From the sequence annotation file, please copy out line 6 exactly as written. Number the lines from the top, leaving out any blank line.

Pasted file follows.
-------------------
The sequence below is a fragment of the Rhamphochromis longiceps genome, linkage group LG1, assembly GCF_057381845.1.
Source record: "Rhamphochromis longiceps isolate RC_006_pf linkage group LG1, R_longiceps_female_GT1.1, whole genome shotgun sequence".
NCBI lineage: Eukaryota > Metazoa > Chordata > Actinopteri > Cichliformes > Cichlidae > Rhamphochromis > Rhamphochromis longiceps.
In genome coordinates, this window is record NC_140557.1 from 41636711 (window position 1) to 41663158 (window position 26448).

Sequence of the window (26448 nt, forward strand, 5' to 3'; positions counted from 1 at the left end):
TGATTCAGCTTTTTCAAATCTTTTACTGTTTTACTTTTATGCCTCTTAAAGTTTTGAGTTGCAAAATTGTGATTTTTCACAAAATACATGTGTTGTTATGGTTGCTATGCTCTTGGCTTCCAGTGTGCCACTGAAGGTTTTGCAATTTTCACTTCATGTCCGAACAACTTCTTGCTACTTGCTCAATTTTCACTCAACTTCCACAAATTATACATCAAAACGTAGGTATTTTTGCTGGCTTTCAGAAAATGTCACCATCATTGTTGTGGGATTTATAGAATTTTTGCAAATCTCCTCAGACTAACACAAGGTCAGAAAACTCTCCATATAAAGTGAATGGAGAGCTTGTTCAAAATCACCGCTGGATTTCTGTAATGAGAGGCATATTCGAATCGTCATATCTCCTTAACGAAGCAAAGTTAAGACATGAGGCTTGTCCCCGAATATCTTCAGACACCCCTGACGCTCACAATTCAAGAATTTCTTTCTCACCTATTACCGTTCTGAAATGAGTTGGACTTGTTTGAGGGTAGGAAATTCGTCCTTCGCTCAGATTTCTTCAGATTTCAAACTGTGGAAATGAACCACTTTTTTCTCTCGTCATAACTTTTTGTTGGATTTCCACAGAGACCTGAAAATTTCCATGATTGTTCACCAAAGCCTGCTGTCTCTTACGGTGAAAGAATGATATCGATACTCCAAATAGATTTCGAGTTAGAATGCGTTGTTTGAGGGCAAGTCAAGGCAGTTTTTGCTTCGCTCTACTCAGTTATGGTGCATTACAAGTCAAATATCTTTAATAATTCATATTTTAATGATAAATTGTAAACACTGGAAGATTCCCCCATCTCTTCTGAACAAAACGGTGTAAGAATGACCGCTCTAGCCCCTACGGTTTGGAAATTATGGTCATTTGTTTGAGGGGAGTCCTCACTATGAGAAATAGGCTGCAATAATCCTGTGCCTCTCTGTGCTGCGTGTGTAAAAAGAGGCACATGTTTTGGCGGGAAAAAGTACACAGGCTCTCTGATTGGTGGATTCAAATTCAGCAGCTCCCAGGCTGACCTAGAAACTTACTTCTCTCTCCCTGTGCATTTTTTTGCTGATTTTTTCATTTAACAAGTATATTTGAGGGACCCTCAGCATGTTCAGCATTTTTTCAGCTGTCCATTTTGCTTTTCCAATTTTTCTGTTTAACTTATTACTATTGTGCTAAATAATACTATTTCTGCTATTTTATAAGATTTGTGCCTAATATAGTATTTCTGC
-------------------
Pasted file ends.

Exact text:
TGATTCAGCTTTTTCAAATCTTTTACTGTTTTACTTTTATGCCTCTTAAAGTTTTGAGTTGCAAAATTGTGATTTTTCACAAAATACATGTGTTGTTATGGTTGCTATGCTCTTGGCTTCCAGTGTGCCACTGAAGGTTTTGCAATTTTCACTTCATGTCCGAACAACTTCTTGCTACTTGCTCAATTTTCACTCAACTTCCACAAATTATACATCAAAACGTAGGTATTTTTGCTGGCTTTCAGAAAATGTCACCATCATTGTTGTGGGATTTATAGAATTTTTGCAAATCTCCTCAGACTAACACAAGGTCAGAAAACTCTCCATATAAAGTGAATGGAGAGCTTGTTCAAAATCACCGCTGGATTTCTGTAATGAGAGGCATATTCGAATCGTCATATCTCCTTAACGAAGCAAAGTTAAGACATGAGGCTTGTCCCCGAATATCTTCAGACACCCCTGACGCTCACAATTCAAGAATTTCTTTCTCACCTATTACCGTTCTGAAATGAGTTGGACTTGTTTGAGGGTAGGAAATTCGTCCTTCGCTCAGATTTCTTCAGATTTCAAACTGTGGAAATGAACCACTTTTTTCTCTCGTCATAACTTTTTGTTGGATTTCCACAGAGACCTGAAAATTTCCATGATTGTTCACCAAAGCCTGCTGTCTCTTACGGTGAAAGAATGATATCGATACTCCAAATAGATTTCGAGTTAGAATGCGTTGTTTGAGGGCAAGTCAAGGCAGTTTTTGCTTCGCTCTACTCAGTTATGGTGCATTACAAGTCAAATATCTTTAATAATTCATATTTTAATGATAAATTGTAAACACTGGAAGATTCCCCCATCTCTTCTGAACAAAACGGTGTAAGAATGACCGCTCTAGCCCCTACGGTTTGGAAATTATGGTCATTTGTTTGAGGGGAGTCCTCACTATGAGAAATAGGCTGCAATAATCCTGTGCCTCTCTGTGCTGCGTGTGTAAAAAGAGGCACATGTTTTGGCGGGAAAAAGTACACAGGCTCTCTGATTGGTGGATTCAAATTCAGCAGCTCCCAGGCTGACCTAGAAACTTACTTCTCTCTCCCTGTGCATTTTTTTGCTGATTTTTTCATTTAACAAGTATATTTGAGGGACCCTCAGCATGTTCAGCATTTTTTCAGCTGTCCATTTTGCTTTTCCAATTTTTCTGTTTAACTTATTACTATTGTGCTAAATAATACTATTTCTGCTATTTTATAAGATTTGTGCCTAATATAGTATTTCTGC